نتیجه گیری انگلیسی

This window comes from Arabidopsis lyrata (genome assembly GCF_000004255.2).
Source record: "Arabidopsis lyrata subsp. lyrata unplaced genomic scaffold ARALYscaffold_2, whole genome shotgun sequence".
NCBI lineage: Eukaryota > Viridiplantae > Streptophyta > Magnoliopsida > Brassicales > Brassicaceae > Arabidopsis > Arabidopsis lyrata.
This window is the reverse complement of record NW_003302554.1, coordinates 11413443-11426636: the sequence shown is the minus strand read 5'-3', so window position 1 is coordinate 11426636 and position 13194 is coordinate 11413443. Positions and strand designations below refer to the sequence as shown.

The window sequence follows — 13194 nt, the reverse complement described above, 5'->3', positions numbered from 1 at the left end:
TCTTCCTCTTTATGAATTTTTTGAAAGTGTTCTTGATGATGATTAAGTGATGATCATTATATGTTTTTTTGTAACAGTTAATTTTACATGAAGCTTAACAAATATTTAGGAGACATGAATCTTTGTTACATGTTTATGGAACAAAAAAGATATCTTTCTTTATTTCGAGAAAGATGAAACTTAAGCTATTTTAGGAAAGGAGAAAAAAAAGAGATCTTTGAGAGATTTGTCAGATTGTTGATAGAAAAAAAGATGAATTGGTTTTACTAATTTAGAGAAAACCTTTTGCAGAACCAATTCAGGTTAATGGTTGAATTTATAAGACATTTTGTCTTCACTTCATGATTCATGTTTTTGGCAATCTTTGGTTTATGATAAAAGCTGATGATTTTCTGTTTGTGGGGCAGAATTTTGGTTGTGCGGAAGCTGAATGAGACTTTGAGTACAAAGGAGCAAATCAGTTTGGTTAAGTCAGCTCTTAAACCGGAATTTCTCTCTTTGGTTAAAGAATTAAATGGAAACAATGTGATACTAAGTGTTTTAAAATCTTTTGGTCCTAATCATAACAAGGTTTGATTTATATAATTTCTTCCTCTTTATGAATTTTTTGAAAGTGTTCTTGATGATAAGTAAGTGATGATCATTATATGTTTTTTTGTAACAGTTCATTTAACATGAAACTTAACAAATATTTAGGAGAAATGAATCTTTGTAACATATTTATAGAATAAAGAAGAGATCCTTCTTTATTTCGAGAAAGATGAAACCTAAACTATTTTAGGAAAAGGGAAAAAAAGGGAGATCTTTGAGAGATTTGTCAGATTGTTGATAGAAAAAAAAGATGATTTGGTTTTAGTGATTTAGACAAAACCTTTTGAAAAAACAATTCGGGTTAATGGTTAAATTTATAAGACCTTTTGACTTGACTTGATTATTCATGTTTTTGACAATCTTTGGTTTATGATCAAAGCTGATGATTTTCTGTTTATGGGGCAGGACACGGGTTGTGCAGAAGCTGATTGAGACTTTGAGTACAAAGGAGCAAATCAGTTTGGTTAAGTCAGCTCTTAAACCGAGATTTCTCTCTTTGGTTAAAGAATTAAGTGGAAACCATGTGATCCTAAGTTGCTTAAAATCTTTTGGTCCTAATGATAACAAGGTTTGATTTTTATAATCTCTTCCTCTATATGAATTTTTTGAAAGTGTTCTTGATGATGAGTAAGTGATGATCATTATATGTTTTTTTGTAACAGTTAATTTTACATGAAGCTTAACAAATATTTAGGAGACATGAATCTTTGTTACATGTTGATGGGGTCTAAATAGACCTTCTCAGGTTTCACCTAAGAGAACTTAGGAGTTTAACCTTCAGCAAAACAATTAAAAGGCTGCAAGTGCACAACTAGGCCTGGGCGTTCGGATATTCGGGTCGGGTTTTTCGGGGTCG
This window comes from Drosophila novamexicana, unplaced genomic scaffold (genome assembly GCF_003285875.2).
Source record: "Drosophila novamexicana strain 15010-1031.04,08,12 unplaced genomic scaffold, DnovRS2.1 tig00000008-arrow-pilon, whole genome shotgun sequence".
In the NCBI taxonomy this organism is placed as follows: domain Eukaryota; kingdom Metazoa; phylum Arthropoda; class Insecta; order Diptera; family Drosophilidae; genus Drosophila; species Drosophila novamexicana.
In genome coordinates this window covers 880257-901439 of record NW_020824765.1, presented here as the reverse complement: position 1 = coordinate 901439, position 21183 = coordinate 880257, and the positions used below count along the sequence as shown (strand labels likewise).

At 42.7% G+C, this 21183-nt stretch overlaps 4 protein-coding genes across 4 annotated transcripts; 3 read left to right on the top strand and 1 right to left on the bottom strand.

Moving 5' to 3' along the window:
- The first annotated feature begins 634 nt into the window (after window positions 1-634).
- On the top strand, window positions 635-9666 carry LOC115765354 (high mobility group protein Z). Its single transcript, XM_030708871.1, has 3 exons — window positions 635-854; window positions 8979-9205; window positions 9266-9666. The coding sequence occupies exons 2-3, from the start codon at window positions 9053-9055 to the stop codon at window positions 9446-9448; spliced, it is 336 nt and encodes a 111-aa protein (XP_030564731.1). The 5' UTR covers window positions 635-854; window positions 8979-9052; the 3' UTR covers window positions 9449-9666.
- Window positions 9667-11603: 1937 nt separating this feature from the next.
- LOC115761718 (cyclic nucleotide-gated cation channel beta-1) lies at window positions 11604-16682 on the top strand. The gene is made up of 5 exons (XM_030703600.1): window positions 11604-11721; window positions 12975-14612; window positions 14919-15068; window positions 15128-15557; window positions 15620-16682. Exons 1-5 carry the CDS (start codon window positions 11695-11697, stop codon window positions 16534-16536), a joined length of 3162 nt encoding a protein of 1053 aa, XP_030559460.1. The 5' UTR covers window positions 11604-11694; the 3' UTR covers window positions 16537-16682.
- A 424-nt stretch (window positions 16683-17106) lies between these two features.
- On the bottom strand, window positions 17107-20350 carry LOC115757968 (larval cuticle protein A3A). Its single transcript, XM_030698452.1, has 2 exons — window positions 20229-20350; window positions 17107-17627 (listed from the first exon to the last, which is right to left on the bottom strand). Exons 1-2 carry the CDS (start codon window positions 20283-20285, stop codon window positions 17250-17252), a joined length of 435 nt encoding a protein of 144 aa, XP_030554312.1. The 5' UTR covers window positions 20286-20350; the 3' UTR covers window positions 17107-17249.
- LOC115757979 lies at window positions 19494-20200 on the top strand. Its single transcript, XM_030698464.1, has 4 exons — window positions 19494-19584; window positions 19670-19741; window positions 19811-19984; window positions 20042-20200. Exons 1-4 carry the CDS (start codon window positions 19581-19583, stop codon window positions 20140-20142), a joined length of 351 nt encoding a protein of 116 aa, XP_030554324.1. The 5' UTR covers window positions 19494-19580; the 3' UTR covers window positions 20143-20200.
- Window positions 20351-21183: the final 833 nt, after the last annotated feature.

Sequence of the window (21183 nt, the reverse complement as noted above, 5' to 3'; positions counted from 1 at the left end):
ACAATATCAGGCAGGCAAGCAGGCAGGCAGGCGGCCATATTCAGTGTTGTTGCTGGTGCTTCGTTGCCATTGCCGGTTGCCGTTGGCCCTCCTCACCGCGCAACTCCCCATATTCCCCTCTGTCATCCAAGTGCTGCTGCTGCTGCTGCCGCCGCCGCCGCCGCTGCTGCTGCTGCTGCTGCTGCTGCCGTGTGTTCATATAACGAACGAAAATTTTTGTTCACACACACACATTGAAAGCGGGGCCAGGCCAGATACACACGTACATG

Before discussion of the results of the study, certain limitations will be noted. First, it is possible that participants may not respond to cases in an experimental setting in the same way that they would respond in practice. Further, although the cases presented to the participants include much of the information that would typically be available for performing the required task, it is possible that the analytical procedures task may not have included all of the “potentially relevant” information. Moreover, it is difficult to incorporate all forms of the social interaction that would occur between the auditor and the client. Future research in field settings could provide a richer context to observe these interactions and would nicely complement this experimental research. However, the inclusion of the conflict and communication barriers scales provides a relative advantage to this study compared to most prior auditing research. Second, since all of the participants were from either one Big 4 firm or one large national firm the results may not necessarily generalize to all auditors. Given the PCAOB's focus on increasing the auditors' use of the work of others during an integrated audit, there is a need to understand influences affecting reliance judgments. The results of this study suggest that auditors' conflict management styles, and two identified barriers to communication do influence reliance decisions, in addition to and sometimes interactively with previously documented influences: demonstrated client commitment to internal audit, budgetary pressures and perceptions of risk. Omission of any of these variables in past research may in part account for mixed results. Omission of any of these variables in future research incurs the risks of misinterpreted results because of a “missing variables” problem. Among our findings is evidence that auditors do respond to the client's commitment to internal audit. Auditors do rate the work of the internal auditor more useful when the client devotes additional resources to the internal audit department. Second, we find that auditors have preferred working (conflict management) styles that influence their judgments but from which they will deviate under selected conditions. Third, we find that perceived barriers to communications and cooperation register significance but in a highly interactive/configural manner depending on other environment conditions. Lastly, while we anticipated potential experience or rank effects (and thus secured auditors of both the senior and manager rank) we found no experience or rank effects in any analysis. We did find that our manager participants perceived significantly lower risks due to error or irregularity, but neither when examined independently or in combination with perceived risk, did rank register significance directly or interactively in any analyses. These findings suggest that in addition to client risks and internal audit quality, auditors' reliance on internal audit work may depend on their willingness to confront management or prefer to avoid conflict, as well as their perceptions about whether it will be pleasant or unpleasant to work with internal audit. Such individual differences may very well exert significant influence over any task that requires significant judgment. These findings require confirmation in subsequent research. If confirmed, means for remediation should be tested. One obvious avenue for remediation would be focused training; audit firms may consider training auditors in conflict resolution strategies with management, and internal audit departments might consider training in the communication styles of their staff. Future research is needed to evaluate the effectiveness of these proposed training programs. For example, to what extent are auditors prepared to stand up to aggressive management, and how can their desire to avoid conflict be mitigated by training or other quality control mechanisms like engagement quality review? Another obvious avenue for mitigation of these non-normative findings would be restructuring the audit process. Creative audit process changes could also be tested proactively by future researchers. In addition, external auditors cited inadequate accounting knowledge, lack of understanding of technical terms, defensiveness and differences in perception quite frequently as potential barriers to communication with internal auditors. To the extent that “learned” coping strategies based on past experiences are less than optimal in a post-SOX world, instruction on preferred coping strategies may be called for. It is also likely that one universal coping strategy may not optimal. Future research also could investigate internal auditors' perceptions about barriers to communication with external auditors, because communications is a two way street. In addition, these results suggest that future studies should consider the fact that auditors will carry many experiences and learned operating styles into the various tasks presented to them and that the influence of these individual differences will depend on the nature of the specific task. For example, future research in AS5 settings is important and needed. It is possible in this task context auditors may be more willing to rely on internal audit work, and less concerned about risk.